I was shown to a room divided into three cubicles, each with a reclining chair and bed table. In the first, a nurse was vacuuming fluid from a man’s lungs. He was large and physically helpless with a beautiful smile. He had no voice but croaked breathlessly over the whirring noise of the machine. I set up shop in the middle cubicle and peeked round the partition to greet my other neighbour, a bird-like woman with a black head wrap. Her smile too was bright, with a suggestion that in her case chemotherapy is no longer the disaster it once was.
Six weeks ago my colon was resectioned. While she was at it, the surgeon laid a tube from my heart to an opening on my neck to facilitate the administration of any future chemotherapy. When people ask what the bulge is in my neck, I say it’s where they will insert the funnel and tip in the red diesel.
But I purposely haven’t formed much understanding about what chemotherapy is or how it works. Nor have I hunted around online for the full starting prices. I like to find out as I go along. I do, however, have a list of possible side effects of chemotherapy given to me by the oncologist which, left in their original French, sound almost glamorous. Beyond these he has remained deliberately inscrutable. Some finish the course as strongly as they begin, he said. Others can’t stick it. Any debilitating side effects are usually experienced in the first of the three intervening weeks. That’s all I know. I have nine sessions scheduled over the next six months.
I sat in my cubicle listening to the mucus being sucked out of the old chap’s lungs and his breathless conversation with the nurse. Then a young male nurse came in and opened the tube in my neck and joined it to another tube. He was very nice about it. Then he attached a bag of clear liquid to the tube and suspended it from a sort of elegant mobile gallows. Then he went away. To help pass the time I picked up the Book of English Common Prayer and, opening it at random, read the prayers and responses of the Service of Holy Matrimony.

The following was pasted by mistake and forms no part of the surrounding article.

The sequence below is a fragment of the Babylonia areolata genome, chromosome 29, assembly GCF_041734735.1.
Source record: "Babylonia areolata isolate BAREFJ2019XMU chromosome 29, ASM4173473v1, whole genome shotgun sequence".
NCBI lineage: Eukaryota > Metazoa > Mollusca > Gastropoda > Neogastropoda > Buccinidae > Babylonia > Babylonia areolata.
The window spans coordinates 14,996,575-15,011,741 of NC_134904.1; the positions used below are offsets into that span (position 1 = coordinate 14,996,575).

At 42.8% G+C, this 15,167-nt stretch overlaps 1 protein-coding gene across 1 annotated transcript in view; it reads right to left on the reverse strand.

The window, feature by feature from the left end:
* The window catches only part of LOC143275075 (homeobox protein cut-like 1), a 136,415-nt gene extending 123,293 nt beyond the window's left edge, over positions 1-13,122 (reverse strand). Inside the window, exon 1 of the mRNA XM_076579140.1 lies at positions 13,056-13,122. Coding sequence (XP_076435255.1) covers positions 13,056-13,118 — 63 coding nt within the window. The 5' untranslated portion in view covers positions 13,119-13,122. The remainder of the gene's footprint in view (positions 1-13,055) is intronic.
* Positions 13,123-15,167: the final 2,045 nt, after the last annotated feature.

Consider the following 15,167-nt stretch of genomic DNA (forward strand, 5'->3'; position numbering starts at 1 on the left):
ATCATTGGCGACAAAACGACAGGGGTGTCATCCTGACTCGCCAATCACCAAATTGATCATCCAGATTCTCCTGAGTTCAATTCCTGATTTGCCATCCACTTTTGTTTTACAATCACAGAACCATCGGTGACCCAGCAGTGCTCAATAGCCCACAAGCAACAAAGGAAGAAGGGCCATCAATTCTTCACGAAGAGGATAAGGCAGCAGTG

An hour later he came back, dismantled the apparatus, removed the tube and gave me a Madeleine sponge cake and a carton of orange juice. I was free to go, he said. I felt fine. I ate the cake wondering whether in another life I would take a bite of a Madeleine sponge cake and be reminded of the cubicle in the Marseille hospital, the nurse’s dirty uniform, and the man’s beautiful smile.
That was on the Friday. On Saturday I was right as rain. Sunday, the same. On Monday morning I was given an injection complementary to the chemotherapy. Almost immediately I had shooting pains in odd pairings all over my body: thumb and skull, foot and hip, toe and back. Sharp but easily tolerable. These lasted until Wednesday. If that was the worst of it, I thought, this will be a doddle.
On Thursday I slept all day and in the evening I was able to come downstairs to sit with a glass of wine and listen to an old, gentle, pro-European Union French socialist say what he has learned about France in 20 years of speechwriting for a socialist minister of the French state. I have two things to report that surprised me. One is that, according to him, there is no strain of liberalism in French politics. The other was his rueful admission that the EU Commission is ‘deeply anti-democratic’. His emphasis on the word ‘deeply’ was theatrical and this ringing phrase is now a household catchphrase, declaimed at irrelevant or incongruous moments in the grand Shakespearean manner. After two hours on French politics, I excused myself and returned to bed.
The next day, Friday, I was too enervated even to read. I tried several old favourites but had to lay them down after a page or two. The words swam, the books were too heavy. I think I could stick any side effect of chemotherapy if only I could still read. What a bore! Then I picked up Kangaroo, an intensely autobiographical novel by D.H. Lawrence. He goes to Australia where he flirts with the idea of joining a covert revolutionary fascist organisation and falls in homosexual love with the charismatic Jewish leader. Frieda is furious. Based on a true story apparently.
I haven’t read Lawrence for 40 years. But tired now to the point of feebleness, and helpless to resist it, his fervid, hallucinatory prose is the only thing I can read. It’s like hearing a dying man preaching to dying men, distantly, on a beach, with roaring Pacific ocean rollers in the background. Simply too tired to read, but feel you must? Try Kangaroo!